By combining computations from a solar dynamo model with observations, this study simulates and forecasts solar-cycle attributes for the upcoming solar cycle 24, the first such prediction obtained from a dynamo-based model. The paper elucidates the physics underlying the basic dynamo mechanism that likely operates inside the Sun, and it convincingly demonstrates the skill of the resulting predictive techniques.
Jean-Francois Lamarque (ESSL/ACD), Jeff Kiehl (ESSL/CGD), Christine Shields (ESSL/CGD), Byron Boville (posthumously, ESSL/CGD), and Doug Kinnison (ESSL/ACD) for
This study discusses model experiments that simulate the Permian-Triassic boundary, around 250 million years ago, to explore the impact of changes in surface methane concentration. It is the first paleochemistry study to employ a comprehensive three-dimensional model of the troposphere and stratosphere that allows for feedbacks between chemistry and climate.
Gerald Meehl (ESSL/CGD) and Claudia Tebaldi (SERE/ISSE) for
While most climate change projections have focused on changes in globally averaged temperature and precipitation, this paper employs the Parallel Climate Model to examine how the likelihood, magnitude, and location of heat waves may change in a warming climate By exploiting ensemble simulation techniques, it provides a framework for examining changes to the statistics of extreme events.
Rita Roberts (RAL/HAP) and Steven Rutledge (Colorado State University) for
This paper outlines the incorporation of operational radar data into an automated nowcasting system for consistent and reliable improvement in short-term forecasts of thunderstorm behavior. The technique is now being incorporated in the production of National Weather Service warnings and in research at NOAA, NASA, and the Federal Aviation Administration.
Scientific and Technical Advancement Award
Byron Boville (posthumously, ESSL/CGD), Ray Roble (ESSL/HAO), Rolando Garcia (ESSL/ACD), Hanli Liu (ESSL/HAO), Doug Kinnison (ESSL/ACD), Dan Marsh (ESSL/ACD), Jadwiga Richter (ESSL/CGD), Fabrizio Sassi (ESSL/CGD), Stacy Walters (ESSL/ACD), Ben Foster (ESSL/HAO), Andrew Gettelman (ESSL/CGD), Maura Hagan (SERE/ASP), Katja Matthes (formerly with ESSL/ACD), Astrid Maute (ESSL/HAO), Art Richmond (ESSL/HAO), Joe McInerney (ESSL/HAO), Stan Solomon (ESSL/HAO), Liying Qian (ESSL/HAO) and Simone Tilmes (SERE/ASP) for the development of, and scientific leadership associated with, the Whole Atmosphere Community Climate Model (WACCM), which simulates processes through the depth of Earth’s atmosphere. Built on the software framework of NCAR’s Community Climate System Model, WACCM now encompasses a community of users and developers inside NCAR and at universities, government laboratories, and nonprofit research groups.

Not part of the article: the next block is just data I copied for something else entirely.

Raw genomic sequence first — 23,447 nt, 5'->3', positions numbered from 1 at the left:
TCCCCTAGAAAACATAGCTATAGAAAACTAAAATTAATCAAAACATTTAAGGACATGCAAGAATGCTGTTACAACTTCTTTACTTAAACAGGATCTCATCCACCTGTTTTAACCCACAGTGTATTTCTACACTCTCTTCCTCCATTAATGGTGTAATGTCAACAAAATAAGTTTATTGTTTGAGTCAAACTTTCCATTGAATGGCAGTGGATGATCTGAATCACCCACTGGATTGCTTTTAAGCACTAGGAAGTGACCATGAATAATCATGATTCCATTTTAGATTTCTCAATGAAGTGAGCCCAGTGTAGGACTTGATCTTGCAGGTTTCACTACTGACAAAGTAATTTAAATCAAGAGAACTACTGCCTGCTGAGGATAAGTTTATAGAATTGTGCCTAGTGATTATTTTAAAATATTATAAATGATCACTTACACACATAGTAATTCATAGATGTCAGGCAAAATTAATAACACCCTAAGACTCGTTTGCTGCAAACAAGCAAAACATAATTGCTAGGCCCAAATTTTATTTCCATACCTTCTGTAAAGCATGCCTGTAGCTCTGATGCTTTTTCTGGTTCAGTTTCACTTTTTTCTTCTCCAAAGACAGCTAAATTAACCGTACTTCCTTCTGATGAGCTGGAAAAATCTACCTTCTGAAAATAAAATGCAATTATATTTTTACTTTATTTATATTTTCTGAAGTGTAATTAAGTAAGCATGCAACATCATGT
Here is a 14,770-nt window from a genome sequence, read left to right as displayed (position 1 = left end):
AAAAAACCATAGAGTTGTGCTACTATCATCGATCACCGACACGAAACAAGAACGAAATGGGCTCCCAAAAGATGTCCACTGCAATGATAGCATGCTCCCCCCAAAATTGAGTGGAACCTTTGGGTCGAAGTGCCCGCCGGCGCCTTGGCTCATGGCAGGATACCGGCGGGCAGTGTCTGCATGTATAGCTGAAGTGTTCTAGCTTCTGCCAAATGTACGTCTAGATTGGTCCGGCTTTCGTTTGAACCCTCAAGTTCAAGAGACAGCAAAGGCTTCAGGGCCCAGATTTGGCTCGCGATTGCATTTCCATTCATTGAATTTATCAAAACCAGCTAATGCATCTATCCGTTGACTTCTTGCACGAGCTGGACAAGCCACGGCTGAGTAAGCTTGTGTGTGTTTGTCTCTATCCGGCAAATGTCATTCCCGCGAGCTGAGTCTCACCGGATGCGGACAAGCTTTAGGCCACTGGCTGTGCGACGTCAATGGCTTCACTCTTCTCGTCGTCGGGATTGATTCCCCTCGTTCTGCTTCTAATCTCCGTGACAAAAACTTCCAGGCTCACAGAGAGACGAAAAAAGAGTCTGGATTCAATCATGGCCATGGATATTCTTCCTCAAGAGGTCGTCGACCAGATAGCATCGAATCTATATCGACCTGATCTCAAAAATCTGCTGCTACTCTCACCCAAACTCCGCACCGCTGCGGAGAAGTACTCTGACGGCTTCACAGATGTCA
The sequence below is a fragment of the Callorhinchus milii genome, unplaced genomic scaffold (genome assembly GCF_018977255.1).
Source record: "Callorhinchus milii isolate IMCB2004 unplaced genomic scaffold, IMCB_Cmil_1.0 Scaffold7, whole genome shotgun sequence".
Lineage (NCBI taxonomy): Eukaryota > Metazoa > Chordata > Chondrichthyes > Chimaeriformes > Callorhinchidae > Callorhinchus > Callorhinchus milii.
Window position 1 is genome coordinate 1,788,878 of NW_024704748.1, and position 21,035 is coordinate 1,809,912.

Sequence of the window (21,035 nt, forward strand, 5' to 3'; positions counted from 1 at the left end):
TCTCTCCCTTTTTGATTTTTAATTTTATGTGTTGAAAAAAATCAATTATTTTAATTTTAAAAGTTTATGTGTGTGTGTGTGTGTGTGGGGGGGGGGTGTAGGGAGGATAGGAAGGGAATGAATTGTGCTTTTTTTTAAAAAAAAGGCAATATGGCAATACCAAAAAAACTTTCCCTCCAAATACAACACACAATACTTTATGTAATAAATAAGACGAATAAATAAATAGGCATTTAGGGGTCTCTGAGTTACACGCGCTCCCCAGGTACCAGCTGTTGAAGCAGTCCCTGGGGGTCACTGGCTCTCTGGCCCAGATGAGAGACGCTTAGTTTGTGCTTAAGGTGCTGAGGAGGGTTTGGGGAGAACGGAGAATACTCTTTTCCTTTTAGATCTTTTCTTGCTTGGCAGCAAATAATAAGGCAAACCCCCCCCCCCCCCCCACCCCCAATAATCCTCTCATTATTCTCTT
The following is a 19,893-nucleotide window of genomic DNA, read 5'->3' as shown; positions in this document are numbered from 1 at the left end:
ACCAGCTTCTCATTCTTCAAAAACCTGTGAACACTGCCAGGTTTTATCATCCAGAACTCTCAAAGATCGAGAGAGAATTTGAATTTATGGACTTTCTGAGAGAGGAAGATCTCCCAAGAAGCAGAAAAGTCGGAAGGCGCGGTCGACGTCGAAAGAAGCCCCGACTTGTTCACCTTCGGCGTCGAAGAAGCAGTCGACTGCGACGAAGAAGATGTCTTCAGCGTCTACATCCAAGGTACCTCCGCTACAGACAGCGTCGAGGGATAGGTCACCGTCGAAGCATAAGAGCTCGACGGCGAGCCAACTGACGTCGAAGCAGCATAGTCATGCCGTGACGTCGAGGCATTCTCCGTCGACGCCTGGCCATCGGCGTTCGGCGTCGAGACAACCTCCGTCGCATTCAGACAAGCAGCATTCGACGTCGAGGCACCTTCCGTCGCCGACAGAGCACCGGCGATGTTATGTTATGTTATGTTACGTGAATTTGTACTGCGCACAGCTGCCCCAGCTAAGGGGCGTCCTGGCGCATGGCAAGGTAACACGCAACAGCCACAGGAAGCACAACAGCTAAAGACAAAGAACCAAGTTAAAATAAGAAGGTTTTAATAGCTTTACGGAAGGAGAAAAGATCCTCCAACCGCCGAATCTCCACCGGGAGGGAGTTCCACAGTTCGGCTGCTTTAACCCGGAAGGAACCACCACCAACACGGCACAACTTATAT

Thomas Hopson (RAL and SERE/ASP); Hai-Ru Chang, Carlos Hoyos, Jun Jian, and Peter Webster (Georgia Institute of Technology); and Selvaraju Ramasamy and A.R. Subbiah (Asian Disaster Preparedness Centre) for developing and implementing the Climate Forecasting Applications Program to provide operational flash flood forecasts for the country of Bangladesh. In 2007 the system provided skillful forecasts and warnings of two extremely large flooding events, leading to the early evacuation of thousands of vulnerable citizens.
Krista Laursen (CISL/AD), Dick Friesen (EOL/RAF), Jennifer Oxelson (UOP/Unidata), Carla Hassler (formerly of EOL), Mike Spowart (EOL/RAF), Gordon Maclean (EOL/CDS), Grant Gray (formerly EOL/RAF), John Wasinger (EOL/CDS), Chris Webster (EOL/CDS), Gary Granger (EOL/CDS), Charlie Martin (EOL/CDS), Chris Burghart (EOL/CDS), Susan Stringer (EOL/CDS), Kurt Zrubek (EOL/RAF), John Cowan (EOL/RAF), Bill Irwin (EOL/RAF), George Nicoll (formerly EOL), Allen Schanot (EOL/RAF), David Rogers (EOL/RAF), Jorgen Jensen (EOL/RAF), Pavel Romashkin (EOL/RAF), Teresa Campos (ESSL/ACD), Jack Fox (EOL/DFS), Steve Rauenbuehler (EOL/DFS), Mark Lord (EOL/RAF), Henry Boynton (EOL/RAF), Ed Ringleman (EOL/RAF), Bob Olson (EOL/RAF), Bob Maxson (EOL/RAF), Brent Kidd (EOL/RAF), Bob Beasley (EOL/RAF), Kip Eagan (EOL/RAF), and Gerry Albright (EOL/AD) for the acquisition, modification, and initial instrumentation of the HIAPER aircraft. As a result of this team’s efforts, NCAR has a facility that will serve the atmospheric science and geoscience communities for decades, enabling fundamental research in many areas.
Bruce Lites, Hector Socas-Navarro, Greg Card, David Elmore, Alice Lecinski, Ron Lull (ESSL/HAO), and Kim Streander (formerly with ESSL/HAO) for the design and development of a spectropolarimeter to collect observations of solar magnetic field structure from the Hinode satellite. This instrument is now obtaining data of unprecedented quality, giving the world’s solar research community insight into the behavior of vector magnetic field structures that have never before been studied.
Jeff McWhirter and Don Murray (UOP/Unidata) for the design, development, support, and advancement of the Integrated Data Viewer (IDV), a freely available Java-based visualization and analysis tool for geoscience data. IDV is now used worldwide in diverse disciplines, bringing high-end visualizations and multidimensional datasets to the desktops of researchers, educators, and students.